In 2014, when Wakeen purchased her club, she implemented just a few, but telling, upgrades—installing new carpeting and new toilets. “We put in these extraordinary, amazing, power-flush toilets, since we were constantly having problems with the old ones,” she says. “We still get tons of compliments about them.
“I never thought women would be so pleased by something as basic as a toilet flush!” she says.
If the plumbing isn’t working, she adds, no one will be happy.
An Inviting Environment
While men may be content with basic, utilitarian locker rooms, women, generally, are looking for something more. They’re tempted by and inclined to indulge themselves in warm, comfortable, and attractive spaces with a variety of enticing amenities.
“Women tend to gravitate toward venues that are sleek and modern in design, but, at the same time, inviting,” reflects Vasilik. “We think of these spaces not as locker rooms, but, rather, as an experience for each person using them. We design more for hospitality than raw function.”
For Debra Siena, the president of Midtown Health in Chicago, which specializes in fitness center management, the locker room is a very personal space that should appeal to all of the senses. “Consider it a sanctuary space,” she says. “Spacious design, softer finishes, and aesthetically pleasing neutral colors all work—but no pink, please.”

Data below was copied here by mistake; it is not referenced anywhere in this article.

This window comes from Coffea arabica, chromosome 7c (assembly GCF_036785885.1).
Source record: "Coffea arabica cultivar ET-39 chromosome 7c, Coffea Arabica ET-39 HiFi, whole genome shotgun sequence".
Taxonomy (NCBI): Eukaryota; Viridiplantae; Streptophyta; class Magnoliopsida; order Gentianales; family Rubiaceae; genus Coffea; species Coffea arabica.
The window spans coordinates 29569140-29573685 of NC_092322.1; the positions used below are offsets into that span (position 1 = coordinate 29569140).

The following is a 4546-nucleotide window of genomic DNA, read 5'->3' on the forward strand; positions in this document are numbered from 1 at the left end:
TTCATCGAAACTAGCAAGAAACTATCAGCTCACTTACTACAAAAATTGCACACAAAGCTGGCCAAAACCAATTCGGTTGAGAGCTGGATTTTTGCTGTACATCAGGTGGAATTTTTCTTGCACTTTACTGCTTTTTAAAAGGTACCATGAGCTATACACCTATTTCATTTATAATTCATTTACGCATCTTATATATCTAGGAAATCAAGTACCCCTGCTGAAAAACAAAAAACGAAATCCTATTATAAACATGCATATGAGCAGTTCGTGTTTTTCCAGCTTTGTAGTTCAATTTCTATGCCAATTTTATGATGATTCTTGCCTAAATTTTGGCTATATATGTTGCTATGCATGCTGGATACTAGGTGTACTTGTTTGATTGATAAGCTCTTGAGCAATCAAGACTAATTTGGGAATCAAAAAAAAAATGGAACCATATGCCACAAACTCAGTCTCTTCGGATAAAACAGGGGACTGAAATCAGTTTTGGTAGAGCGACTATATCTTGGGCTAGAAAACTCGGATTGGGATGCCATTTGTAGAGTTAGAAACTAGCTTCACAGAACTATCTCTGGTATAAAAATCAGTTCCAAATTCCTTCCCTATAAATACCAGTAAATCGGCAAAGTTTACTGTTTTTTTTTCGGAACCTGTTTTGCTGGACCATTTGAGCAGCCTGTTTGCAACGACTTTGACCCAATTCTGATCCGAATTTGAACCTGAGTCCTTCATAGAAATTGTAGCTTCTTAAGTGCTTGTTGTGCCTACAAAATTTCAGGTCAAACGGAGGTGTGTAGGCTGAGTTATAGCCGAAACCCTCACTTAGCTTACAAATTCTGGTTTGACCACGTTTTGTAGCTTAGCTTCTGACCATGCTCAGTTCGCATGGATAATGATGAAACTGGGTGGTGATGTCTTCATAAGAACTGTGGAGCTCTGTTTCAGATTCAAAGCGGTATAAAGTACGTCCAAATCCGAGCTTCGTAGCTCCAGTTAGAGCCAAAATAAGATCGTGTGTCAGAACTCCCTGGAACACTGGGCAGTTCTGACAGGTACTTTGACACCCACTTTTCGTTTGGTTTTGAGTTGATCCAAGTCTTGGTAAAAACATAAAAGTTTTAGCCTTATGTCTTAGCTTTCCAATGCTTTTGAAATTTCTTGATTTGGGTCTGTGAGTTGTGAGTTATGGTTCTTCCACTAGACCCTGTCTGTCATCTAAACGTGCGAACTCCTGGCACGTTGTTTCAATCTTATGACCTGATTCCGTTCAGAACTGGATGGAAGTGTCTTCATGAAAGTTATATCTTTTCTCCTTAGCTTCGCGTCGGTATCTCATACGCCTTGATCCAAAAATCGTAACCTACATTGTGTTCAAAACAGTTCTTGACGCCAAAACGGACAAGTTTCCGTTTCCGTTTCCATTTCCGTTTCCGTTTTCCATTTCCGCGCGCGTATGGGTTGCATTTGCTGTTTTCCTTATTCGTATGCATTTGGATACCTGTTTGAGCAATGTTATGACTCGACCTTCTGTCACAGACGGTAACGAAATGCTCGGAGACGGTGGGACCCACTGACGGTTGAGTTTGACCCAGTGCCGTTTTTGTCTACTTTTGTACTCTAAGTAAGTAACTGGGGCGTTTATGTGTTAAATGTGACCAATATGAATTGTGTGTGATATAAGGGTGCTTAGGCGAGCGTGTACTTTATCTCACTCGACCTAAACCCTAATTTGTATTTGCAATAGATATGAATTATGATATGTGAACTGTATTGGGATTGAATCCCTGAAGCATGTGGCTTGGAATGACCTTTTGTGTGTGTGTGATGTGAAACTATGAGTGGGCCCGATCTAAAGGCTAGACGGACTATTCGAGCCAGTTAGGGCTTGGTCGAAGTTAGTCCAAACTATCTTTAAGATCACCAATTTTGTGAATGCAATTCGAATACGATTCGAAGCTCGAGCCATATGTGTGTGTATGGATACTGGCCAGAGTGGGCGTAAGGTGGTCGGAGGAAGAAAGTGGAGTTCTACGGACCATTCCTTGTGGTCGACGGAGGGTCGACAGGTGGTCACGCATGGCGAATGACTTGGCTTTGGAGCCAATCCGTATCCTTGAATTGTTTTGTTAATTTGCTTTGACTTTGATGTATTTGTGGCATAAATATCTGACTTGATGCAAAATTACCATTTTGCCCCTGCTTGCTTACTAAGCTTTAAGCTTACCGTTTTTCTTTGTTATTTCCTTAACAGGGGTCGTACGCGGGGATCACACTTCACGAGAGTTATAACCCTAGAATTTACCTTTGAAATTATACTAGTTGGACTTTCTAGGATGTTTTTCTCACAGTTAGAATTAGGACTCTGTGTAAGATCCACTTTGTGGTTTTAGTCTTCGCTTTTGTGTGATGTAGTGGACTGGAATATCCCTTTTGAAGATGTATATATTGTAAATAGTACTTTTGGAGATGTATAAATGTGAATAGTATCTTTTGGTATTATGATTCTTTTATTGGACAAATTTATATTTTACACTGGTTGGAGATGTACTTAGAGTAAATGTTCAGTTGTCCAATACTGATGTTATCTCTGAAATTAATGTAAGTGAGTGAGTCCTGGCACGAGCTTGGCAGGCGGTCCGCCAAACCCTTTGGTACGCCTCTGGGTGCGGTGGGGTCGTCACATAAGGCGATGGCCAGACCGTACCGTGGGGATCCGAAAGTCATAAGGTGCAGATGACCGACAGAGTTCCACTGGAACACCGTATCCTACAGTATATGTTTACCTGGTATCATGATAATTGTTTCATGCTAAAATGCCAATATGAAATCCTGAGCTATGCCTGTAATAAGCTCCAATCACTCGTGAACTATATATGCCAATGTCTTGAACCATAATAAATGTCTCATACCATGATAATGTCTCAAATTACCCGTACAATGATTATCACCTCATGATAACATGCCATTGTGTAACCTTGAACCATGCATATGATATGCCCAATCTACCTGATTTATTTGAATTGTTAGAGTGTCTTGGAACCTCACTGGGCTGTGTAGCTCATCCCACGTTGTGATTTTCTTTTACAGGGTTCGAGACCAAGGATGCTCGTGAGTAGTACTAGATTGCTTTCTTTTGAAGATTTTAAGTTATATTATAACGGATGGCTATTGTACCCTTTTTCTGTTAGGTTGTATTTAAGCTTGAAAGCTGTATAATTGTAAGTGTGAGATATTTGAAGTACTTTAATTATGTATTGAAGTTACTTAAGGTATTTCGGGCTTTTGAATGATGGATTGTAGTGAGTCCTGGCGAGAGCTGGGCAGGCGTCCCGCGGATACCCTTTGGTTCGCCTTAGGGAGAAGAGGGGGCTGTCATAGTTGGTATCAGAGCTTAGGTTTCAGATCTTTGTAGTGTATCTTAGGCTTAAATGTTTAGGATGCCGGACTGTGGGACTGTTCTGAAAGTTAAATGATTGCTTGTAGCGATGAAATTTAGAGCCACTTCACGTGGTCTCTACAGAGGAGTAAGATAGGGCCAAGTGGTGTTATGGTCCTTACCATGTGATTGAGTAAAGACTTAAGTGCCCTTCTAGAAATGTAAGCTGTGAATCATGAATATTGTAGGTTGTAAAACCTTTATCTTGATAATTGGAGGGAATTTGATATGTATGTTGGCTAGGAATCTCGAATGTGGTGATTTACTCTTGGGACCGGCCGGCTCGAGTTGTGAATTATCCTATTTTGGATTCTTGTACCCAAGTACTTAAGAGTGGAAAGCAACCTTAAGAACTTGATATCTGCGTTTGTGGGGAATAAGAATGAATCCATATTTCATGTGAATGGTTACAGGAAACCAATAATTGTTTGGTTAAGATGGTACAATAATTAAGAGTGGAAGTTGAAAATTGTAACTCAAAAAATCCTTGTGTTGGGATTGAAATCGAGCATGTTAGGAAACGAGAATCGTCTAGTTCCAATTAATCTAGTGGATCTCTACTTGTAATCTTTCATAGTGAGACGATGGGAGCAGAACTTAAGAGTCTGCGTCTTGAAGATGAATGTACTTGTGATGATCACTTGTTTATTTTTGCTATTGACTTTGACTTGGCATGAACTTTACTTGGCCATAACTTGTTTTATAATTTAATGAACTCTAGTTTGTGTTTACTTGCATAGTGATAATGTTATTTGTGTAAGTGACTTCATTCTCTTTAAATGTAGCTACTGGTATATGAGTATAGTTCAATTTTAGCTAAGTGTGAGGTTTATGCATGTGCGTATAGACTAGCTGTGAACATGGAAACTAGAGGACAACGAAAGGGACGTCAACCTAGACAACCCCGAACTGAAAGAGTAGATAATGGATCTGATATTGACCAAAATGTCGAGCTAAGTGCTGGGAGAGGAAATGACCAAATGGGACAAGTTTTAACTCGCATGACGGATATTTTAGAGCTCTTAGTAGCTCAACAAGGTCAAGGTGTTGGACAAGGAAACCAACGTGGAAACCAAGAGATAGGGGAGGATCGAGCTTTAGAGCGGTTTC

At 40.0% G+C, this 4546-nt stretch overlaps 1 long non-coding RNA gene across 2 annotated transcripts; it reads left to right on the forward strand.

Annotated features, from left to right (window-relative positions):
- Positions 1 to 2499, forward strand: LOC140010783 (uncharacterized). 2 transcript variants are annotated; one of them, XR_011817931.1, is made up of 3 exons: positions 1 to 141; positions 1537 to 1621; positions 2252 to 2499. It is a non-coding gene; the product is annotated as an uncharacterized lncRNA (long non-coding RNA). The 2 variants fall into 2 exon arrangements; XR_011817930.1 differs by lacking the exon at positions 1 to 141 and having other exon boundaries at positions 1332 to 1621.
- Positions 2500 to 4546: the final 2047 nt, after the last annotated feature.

Pink, she says, is well beyond passé.
In terms of appearances, “We recommend light, fresh finishes that feel welcoming. If warm woods are used for the lockers, the surrounding finishes should provide contrast with a lighter, cooler tone,” Amsberry says. Conversely, if light, cool colors are used for the lockers, the surrounding finishes should be warmer, or have plenty of warm accents.
“Using these contrasting tones enhances the overall sense of visual and physical comfort.”
Little touches such as artwork and fresh flowers can add to the décor, suggests Camie Evans, the managing partner of The Women’s Club, a women-only facility with 1,900 members in Missoula, MT. “We bring in vases of fresh flowers each week. Our members love that.”
Lavoie agrees, “We like to introduce elements such as artwork, floral displays, and other forms of visual enrichment to help establish a feminine ‘brand’ for the locker room.”
Serving the Senses
Another subtle but significant element is lighting, both for setting a mood and for functionality.